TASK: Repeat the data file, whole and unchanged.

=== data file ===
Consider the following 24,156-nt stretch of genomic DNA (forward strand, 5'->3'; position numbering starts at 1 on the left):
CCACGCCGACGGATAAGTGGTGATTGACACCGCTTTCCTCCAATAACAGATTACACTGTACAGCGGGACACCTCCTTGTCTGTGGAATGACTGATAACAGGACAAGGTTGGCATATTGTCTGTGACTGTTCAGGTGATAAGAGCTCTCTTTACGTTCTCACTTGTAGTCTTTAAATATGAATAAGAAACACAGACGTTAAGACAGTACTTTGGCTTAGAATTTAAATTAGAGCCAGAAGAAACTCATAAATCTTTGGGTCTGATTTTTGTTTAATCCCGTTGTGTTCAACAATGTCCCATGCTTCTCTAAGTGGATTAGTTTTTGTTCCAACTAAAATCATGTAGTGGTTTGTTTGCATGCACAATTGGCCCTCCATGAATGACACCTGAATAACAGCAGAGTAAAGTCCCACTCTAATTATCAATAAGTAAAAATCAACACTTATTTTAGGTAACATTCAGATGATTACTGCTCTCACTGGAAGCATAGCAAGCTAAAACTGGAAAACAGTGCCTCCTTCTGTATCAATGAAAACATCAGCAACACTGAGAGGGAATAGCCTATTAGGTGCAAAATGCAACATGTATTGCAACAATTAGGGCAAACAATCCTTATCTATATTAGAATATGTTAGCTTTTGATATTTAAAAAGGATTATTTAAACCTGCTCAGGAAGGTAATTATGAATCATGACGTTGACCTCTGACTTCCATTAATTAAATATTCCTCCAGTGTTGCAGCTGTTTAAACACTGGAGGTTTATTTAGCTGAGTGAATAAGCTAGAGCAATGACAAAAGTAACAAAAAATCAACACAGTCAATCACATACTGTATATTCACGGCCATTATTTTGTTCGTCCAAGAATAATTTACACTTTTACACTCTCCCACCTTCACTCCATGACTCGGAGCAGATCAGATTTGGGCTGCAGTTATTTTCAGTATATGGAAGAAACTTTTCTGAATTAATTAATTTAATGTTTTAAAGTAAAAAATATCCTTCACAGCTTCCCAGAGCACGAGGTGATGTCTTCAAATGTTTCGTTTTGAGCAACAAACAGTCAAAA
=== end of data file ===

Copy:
Consider the following 24,156-nt stretch of genomic DNA (forward strand, 5'->3'; position numbering starts at 1 on the left):
CCACGCCGACGGATAAGTGGTGATTGACACCGCTTTCCTCCAATAACAGATTACACTGTACAGCGGGACACCTCCTTGTCTGTGGAATGACTGATAACAGGACAAGGTTGGCATATTGTCTGTGACTGTTCAGGTGATAAGAGCTCTCTTTACGTTCTCACTTGTAGTCTTTAAATATGAATAAGAAACACAGACGTTAAGACAGTACTTTGGCTTAGAATTTAAATTAGAGCCAGAAGAAACTCATAAATCTTTGGGTCTGATTTTTGTTTAATCCCGTTGTGTTCAACAATGTCCCATGCTTCTCTAAGTGGATTAGTTTTTGTTCCAACTAAAATCATGTAGTGGTTTGTTTGCATGCACAATTGGCCCTCCATGAATGACACCTGAATAACAGCAGAGTAAAGTCCCACTCTAATTATCAATAAGTAAAAATCAACACTTATTTTAGGTAACATTCAGATGATTACTGCTCTCACTGGAAGCATAGCAAGCTAAAACTGGAAAACAGTGCCTCCTTCTGTATCAATGAAAACATCAGCAACACTGAGAGGGAATAGCCTATTAGGTGCAAAATGCAACATGTATTGCAACAATTAGGGCAAACAATCCTTATCTATATTAGAATATGTTAGCTTTTGATATTTAAAAAGGATTATTTAAACCTGCTCAGGAAGGTAATTATGAATCATGACGTTGACCTCTGACTTCCATTAATTAAATATTCCTCCAGTGTTGCAGCTGTTTAAACACTGGAGGTTTATTTAGCTGAGTGAATAAGCTAGAGCAATGACAAAAGTAACAAAAAATCAACACAGTCAATCACATACTGTATATTCACGGCCATTATTTTGTTCGTCCAAGAATAATTTACACTTTTACACTCTCCCACCTTCACTCCATGACTCGGAGCAGATCAGATTTGGGCTGCAGTTATTTTCAGTATATGGAAGAAACTTTTCTGAATTAATTAATTTAATGTTTTAAAGTAAAAAATATCCTTCACAGCTTCCCAGAGCACGAGGTGATGTCTTCAAATGTTTCGTTTTGAGCAACAAACAGTCAAAA